Know Thyself?

I discussed this with my friend, and she said that this is depressing. I said, the more depressing thing is that if we cannot know ourselves, then we can less know anyone else. We are fundamentally alone.

Know thyself is a problematic proposition. It is not without value. Only that it cannot be taken as the end all and be all.

What are the traditional ways of knowing yourself? We have first Socrates engaging in the dialectic, constantly questioning himself and his interlocutors, in order to get at the bottom of things. And here we already arrive at the first proposition of the know thyself: To know that I know nothing. Knowing oneself is to first understand one’s ignorance, understand how irrational and vain one can be, how prone to error and how easily deceived. This is the epistemological know thyself.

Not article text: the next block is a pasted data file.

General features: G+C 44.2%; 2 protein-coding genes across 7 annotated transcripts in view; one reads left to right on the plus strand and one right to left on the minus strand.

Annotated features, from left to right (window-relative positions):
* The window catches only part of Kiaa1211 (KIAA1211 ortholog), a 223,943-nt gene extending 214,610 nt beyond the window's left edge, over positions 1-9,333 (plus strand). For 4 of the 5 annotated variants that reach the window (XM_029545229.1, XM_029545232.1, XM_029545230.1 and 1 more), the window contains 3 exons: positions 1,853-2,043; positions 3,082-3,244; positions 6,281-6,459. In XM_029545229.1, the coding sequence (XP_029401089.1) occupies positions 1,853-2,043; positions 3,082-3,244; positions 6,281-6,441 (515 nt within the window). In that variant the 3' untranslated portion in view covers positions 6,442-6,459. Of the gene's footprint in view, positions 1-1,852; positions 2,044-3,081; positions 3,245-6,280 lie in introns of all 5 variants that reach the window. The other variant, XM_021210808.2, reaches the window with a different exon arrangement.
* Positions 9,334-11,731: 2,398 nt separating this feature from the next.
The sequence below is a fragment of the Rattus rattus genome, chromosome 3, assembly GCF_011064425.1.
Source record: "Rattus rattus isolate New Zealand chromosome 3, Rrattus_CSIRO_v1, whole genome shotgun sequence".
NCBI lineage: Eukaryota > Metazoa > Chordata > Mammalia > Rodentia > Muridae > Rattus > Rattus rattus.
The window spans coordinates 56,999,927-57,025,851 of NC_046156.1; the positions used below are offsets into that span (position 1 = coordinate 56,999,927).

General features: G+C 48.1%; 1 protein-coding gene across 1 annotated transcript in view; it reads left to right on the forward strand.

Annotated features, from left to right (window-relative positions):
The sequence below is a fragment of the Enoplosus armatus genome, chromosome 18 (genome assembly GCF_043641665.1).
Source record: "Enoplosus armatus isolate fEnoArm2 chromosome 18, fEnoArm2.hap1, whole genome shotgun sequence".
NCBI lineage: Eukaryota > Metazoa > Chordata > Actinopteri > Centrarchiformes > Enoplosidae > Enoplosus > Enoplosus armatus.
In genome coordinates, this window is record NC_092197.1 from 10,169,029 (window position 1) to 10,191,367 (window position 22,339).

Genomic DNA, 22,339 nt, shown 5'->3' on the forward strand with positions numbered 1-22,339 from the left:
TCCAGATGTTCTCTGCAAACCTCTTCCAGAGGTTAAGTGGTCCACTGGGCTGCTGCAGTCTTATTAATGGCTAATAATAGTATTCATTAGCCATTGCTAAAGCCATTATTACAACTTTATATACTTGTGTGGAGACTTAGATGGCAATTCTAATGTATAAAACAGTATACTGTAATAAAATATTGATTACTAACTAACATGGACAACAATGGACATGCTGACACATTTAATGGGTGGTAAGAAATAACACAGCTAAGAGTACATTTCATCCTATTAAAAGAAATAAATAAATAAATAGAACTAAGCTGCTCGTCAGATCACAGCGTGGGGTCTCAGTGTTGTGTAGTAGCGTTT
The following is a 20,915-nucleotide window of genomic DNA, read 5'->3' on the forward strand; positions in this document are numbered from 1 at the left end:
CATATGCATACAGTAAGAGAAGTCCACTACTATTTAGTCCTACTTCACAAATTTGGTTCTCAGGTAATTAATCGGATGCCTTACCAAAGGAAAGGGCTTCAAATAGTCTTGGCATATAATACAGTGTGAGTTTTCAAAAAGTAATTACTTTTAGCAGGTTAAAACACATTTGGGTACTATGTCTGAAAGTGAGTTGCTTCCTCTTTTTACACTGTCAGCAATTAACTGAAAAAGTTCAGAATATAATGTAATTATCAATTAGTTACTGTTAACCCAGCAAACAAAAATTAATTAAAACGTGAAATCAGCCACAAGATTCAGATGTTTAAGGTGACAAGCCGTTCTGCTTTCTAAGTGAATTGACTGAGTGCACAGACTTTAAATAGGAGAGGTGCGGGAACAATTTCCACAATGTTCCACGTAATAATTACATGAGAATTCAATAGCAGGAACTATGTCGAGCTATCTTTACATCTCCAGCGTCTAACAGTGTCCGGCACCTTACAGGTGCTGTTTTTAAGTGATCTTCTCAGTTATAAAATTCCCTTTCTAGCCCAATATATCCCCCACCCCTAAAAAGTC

There are further examples in the history of philosophy. In a brilliant section of the Phenomenology (VI. A. Ethical order) Hegel talks about how the ethical individual can only know itself through action, and only by plunging into action does he know who he is, what is his purpose, and why did he act. Similarly, in Descartes’ Discourse on Method belief and knowing that oneself believe is separated into two domains of knowledge: one can better observe someone’s belief by their action than their words. Nietzsche, too, criticizes Christianity for hypocrisy: that they say one thing and do another. The Knowing part of know thyself, then, is not a simple affair. To really cerebrally know who you are is difficult, or almost impossible to do. It requires, at the end, a reflexive jumping out of oneself to look at oneself and the entire epistemological framework (or, as Marxists would put it, ideology) that one is situated within. And then it is not only to be able to enumerate it in propositional form, but also to act it out as belief. You can’t have, on the one hand, a meathead’s brutal and thoughtless action, nor on the other hand, the academic’s masturbatory meditation in his castle.